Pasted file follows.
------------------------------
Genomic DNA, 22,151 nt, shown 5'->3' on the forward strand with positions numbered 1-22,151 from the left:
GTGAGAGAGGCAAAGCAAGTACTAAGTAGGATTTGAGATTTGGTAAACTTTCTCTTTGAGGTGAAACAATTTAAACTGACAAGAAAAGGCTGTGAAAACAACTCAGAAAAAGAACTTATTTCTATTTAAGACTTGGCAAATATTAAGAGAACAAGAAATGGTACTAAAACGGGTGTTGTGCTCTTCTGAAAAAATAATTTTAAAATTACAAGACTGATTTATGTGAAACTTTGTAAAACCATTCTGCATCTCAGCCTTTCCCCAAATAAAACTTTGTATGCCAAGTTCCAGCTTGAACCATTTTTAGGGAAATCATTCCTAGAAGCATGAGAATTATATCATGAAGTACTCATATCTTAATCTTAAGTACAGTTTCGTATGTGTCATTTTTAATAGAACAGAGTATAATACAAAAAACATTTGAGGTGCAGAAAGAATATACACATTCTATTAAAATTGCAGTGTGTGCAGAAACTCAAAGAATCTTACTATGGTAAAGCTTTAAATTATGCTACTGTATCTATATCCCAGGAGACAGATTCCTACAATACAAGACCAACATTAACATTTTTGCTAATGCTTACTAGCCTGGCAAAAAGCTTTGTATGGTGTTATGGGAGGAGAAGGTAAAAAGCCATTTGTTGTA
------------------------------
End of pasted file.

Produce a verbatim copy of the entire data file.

Genomic DNA, 22,151 nt, shown 5'->3' on the forward strand with positions numbered 1-22,151 from the left:
GTGAGAGAGGCAAAGCAAGTACTAAGTAGGATTTGAGATTTGGTAAACTTTCTCTTTGAGGTGAAACAATTTAAACTGACAAGAAAAGGCTGTGAAAACAACTCAGAAAAAGAACTTATTTCTATTTAAGACTTGGCAAATATTAAGAGAACAAGAAATGGTACTAAAACGGGTGTTGTGCTCTTCTGAAAAAATAATTTTAAAATTACAAGACTGATTTATGTGAAACTTTGTAAAACCATTCTGCATCTCAGCCTTTCCCCAAATAAAACTTTGTATGCCAAGTTCCAGCTTGAACCATTTTTAGGGAAATCATTCCTAGAAGCATGAGAATTATATCATGAAGTACTCATATCTTAATCTTAAGTACAGTTTCGTATGTGTCATTTTTAATAGAACAGAGTATAATACAAAAAACATTTGAGGTGCAGAAAGAATATACACATTCTATTAAAATTGCAGTGTGTGCAGAAACTCAAAGAATCTTACTATGGTAAAGCTTTAAATTATGCTACTGTATCTATATCCCAGGAGACAGATTCCTACAATACAAGACCAACATTAACATTTTTGCTAATGCTTACTAGCCTGGCAAAAAGCTTTGTATGGTGTTATGGGAGGAGAAGGTAAAAAGCCATTTGTTGTA